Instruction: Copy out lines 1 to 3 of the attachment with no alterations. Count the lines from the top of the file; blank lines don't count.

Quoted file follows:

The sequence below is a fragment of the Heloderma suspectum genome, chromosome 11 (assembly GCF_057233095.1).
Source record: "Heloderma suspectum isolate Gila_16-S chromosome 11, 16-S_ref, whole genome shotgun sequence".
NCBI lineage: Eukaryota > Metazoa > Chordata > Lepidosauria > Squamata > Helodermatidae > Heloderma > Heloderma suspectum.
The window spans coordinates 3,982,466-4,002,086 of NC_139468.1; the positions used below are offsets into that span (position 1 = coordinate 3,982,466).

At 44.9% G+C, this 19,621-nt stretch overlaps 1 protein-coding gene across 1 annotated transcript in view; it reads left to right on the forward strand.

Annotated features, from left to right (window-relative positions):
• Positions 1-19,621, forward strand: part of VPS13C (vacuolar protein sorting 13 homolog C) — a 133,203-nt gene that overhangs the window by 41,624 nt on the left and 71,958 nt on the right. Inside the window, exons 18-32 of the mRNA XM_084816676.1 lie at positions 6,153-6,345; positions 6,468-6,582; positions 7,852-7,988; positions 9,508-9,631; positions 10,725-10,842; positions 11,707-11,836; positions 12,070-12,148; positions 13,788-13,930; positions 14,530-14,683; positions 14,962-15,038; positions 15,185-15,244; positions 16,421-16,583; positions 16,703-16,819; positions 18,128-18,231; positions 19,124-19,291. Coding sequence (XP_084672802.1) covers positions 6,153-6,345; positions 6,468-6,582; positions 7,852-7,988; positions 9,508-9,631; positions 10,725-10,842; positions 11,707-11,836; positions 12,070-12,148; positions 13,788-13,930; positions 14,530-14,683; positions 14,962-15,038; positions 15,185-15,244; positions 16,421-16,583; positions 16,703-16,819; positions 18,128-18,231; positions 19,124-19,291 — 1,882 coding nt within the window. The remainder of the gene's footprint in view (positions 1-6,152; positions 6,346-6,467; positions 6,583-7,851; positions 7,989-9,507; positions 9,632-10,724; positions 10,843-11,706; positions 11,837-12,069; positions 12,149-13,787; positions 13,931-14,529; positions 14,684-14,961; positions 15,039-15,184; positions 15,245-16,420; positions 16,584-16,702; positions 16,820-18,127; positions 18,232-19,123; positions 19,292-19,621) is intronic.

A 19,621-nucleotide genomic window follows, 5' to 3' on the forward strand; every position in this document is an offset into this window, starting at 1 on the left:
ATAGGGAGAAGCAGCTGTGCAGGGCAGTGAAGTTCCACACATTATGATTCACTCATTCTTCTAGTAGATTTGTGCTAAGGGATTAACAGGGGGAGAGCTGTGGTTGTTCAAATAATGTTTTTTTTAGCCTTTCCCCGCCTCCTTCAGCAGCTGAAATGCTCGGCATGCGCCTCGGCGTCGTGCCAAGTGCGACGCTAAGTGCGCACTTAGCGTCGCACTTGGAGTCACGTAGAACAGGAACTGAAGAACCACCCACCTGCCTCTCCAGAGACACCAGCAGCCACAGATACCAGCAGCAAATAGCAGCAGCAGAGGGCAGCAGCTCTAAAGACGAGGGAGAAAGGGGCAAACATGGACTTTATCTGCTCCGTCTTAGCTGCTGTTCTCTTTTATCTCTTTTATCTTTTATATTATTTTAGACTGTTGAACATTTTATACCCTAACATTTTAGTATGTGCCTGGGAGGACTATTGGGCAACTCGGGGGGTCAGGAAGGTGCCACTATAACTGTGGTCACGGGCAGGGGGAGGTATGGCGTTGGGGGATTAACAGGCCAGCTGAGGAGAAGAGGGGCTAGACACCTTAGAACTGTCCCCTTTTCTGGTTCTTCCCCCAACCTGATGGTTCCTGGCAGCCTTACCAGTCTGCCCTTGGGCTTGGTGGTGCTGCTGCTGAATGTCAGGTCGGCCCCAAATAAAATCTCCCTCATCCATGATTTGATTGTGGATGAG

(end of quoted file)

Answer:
The sequence below is a fragment of the Heloderma suspectum genome, chromosome 11 (assembly GCF_057233095.1).
Source record: "Heloderma suspectum isolate Gila_16-S chromosome 11, 16-S_ref, whole genome shotgun sequence".
NCBI lineage: Eukaryota > Metazoa > Chordata > Lepidosauria > Squamata > Helodermatidae > Heloderma > Heloderma suspectum.